The Galaktoboureko ($16) was a newly added dish to the menu. Coated with a layer of sticky lemon syrup, this Greek semolina custard sits on top a not very crispy phyllo pastry.

Paired with orange blossom honey gelato.
The texture is totally different from what I had imagined a custard would be. This tasted like kueh perhaps because of the use of semolina flour. Very compact and dense kueh that leaves one very full after finishing this. It is not very sweet but because of its slight rubbery texture, one would take quite some time to consume this. So would not really recommend this as a dessert after having the mains though.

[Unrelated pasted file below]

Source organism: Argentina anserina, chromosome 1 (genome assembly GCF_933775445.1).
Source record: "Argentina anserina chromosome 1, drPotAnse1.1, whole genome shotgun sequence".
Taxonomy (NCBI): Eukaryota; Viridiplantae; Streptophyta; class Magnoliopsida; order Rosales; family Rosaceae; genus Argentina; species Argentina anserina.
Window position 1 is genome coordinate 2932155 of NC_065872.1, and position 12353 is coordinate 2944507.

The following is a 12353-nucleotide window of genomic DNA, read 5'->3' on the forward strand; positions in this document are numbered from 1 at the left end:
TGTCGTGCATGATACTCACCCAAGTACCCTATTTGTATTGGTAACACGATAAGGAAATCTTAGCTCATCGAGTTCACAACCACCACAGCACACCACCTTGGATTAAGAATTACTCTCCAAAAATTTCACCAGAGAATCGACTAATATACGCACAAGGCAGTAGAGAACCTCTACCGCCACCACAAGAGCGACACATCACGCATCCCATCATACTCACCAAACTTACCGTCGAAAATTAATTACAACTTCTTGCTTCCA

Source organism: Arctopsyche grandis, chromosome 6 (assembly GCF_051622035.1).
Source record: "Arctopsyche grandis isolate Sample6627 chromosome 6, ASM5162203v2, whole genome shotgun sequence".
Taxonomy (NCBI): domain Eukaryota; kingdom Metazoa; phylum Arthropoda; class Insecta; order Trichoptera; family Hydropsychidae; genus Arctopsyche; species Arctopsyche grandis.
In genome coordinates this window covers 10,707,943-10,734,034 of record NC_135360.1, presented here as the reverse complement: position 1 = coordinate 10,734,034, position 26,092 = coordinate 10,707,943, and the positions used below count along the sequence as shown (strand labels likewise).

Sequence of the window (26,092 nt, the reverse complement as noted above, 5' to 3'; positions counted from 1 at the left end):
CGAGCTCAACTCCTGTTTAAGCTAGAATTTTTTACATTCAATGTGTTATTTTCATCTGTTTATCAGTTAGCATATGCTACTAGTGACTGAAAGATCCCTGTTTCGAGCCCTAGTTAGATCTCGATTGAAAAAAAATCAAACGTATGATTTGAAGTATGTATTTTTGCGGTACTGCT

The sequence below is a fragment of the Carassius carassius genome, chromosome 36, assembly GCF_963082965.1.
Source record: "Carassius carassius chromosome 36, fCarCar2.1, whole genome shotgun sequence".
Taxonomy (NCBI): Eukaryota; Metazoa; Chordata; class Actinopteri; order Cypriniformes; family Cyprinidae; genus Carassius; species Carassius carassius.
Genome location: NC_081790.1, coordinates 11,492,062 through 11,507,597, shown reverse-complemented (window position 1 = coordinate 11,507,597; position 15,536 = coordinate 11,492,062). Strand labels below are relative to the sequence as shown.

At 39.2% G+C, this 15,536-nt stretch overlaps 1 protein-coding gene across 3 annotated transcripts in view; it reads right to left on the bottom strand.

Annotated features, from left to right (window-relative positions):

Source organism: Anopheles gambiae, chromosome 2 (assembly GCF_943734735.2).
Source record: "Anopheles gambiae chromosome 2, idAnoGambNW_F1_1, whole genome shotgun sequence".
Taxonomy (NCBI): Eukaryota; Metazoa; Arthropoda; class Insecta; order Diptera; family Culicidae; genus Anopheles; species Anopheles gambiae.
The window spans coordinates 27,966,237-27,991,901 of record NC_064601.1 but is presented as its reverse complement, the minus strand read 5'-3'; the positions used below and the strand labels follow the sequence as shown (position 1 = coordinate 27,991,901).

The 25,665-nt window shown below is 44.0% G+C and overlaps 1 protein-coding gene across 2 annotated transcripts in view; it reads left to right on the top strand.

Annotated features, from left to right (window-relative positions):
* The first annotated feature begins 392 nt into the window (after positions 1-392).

Nice place to chill out
Overall, this place left a deep impression not only in terms of its food but also its ambience and friendly service. The grilled cheese, lamb ribs and the date pudding left me with a deeper impression. Many people came in groups and could tell that the atmosphere is very suitable for dining and chitchat. It is not very noisy and the seats are not cramped together. Would definitely return one day for its famous hearty brunch.

Are you feeling moreish for Moorish food?

Artichoke
161, Middle Road
Inside Sculpture Square
http://www.artichoke.com.sg/

3 comments:

  1. Why should halloumi have a blue cheese smell? It is not a blue cheese.

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    Replies
    1. precisely! by writing that "cheese fans can try this because it does not have any of the blue cheese smell" I meant to encourage those who tend not to try unfamiliar cheese for fear of any possible unpleasant smell, to try halloumi because it is delicious